Recently, Twitter has introduced a button that allows users to sort tweets in a meaningful way (read: chronologically). Then you can quickly switch to standard sorting by popularity. The thing is, why can not all networks do that?
Victoria Song, who wrote for Gizmodo, today made the case that Instagram should "steal the sparkle button from Twitter," and I could not agree anymore.
While Instagram may not be the parent Facebook's love for algorithmic feeds, it should do just that (and Facebook should too!) ̵1; soothe the masses and give us a goddamn funk button. Finish trying to force page scrolling feeds and other junk features. Simply lovingly take down the glitter button from Twitter. After all, it helped break down the stories of Snapchat.
At the moment, Instagram is pushing things from the most interacting accounts to the top of your feed. That's cool because you're probably happy with what you're digging up. What about all the cool stuff you miss because it's buried at the bottom of the feed? You can not interact with the stuff because you never see it, which in my mind is a kind of eternal cycle, in which the same crap is constantly seen and new things are missed. Of course, the solution is to offer a quick sort key to switch between the two feed types. That is so much value.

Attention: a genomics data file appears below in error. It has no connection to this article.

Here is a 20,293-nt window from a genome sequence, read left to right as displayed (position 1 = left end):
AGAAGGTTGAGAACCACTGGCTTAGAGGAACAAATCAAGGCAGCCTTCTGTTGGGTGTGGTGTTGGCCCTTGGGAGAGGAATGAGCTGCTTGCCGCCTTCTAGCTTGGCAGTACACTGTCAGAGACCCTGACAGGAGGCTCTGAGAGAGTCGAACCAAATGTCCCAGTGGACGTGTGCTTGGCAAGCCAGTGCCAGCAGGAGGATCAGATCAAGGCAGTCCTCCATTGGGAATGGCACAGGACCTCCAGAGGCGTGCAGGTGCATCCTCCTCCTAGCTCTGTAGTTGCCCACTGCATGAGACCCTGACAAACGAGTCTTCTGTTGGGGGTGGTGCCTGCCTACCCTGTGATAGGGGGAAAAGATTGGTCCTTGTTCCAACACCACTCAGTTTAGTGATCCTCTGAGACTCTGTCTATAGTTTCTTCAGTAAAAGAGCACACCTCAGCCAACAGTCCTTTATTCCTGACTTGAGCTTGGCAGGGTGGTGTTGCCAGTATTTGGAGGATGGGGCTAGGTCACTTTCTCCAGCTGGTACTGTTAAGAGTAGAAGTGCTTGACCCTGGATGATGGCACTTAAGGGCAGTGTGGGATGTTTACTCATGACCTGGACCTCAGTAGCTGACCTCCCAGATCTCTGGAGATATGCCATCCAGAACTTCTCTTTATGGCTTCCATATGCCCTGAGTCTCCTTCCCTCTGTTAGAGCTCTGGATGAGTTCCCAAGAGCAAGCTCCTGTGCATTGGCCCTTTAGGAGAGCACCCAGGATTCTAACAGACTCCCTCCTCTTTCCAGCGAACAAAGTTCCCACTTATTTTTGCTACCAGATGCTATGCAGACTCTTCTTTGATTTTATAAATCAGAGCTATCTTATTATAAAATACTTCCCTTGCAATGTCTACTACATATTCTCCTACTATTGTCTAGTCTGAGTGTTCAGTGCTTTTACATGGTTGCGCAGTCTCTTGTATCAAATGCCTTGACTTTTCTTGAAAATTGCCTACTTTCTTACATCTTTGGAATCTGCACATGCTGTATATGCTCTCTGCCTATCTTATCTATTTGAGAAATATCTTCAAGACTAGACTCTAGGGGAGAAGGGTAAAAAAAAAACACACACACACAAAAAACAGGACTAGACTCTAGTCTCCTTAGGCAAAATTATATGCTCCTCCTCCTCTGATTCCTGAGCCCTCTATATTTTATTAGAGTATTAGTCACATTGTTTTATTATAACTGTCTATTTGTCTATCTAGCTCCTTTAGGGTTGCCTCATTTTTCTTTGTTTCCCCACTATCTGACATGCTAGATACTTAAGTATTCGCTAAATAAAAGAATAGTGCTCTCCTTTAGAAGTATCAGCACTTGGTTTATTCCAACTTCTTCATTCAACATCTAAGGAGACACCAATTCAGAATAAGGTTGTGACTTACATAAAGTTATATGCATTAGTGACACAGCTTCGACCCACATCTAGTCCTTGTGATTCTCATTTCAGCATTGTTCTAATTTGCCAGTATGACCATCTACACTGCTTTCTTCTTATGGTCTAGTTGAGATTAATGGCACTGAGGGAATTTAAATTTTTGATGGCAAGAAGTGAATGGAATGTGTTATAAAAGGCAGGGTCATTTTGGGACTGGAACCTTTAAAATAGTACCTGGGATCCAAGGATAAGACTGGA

But why stop with Instagram? Facebook should do it. And any other network that decides that I should see what is "popular" instead of looking at things in the order in which they are presented. I mean, you can append "? Sk = h_chr" to the end of the URL in the browser (like here) to display Facebook in chronological order. However, this is only helpful on the Web. A small button to toggle between the two types of feeds in the mobile apps would be where it is.
RELATED: Why the Chronological Facebook Feed Never Returns
To be honest, the main problem now is that Twitter gives users what they want – with Instagram and Facebook. But all networks should do this, even niches. Like Strava! I would like to see if my friends are active in turn. Why are you showing me rides three days ago instead of those of this morning? That's stupid.
However, the point is that Twitter's "Sparkle" button is a great idea, giving users a quick and efficient way to sort content the way they want it to look. It seems to be something that makes a lot of sense on all networks – not just on Twitter.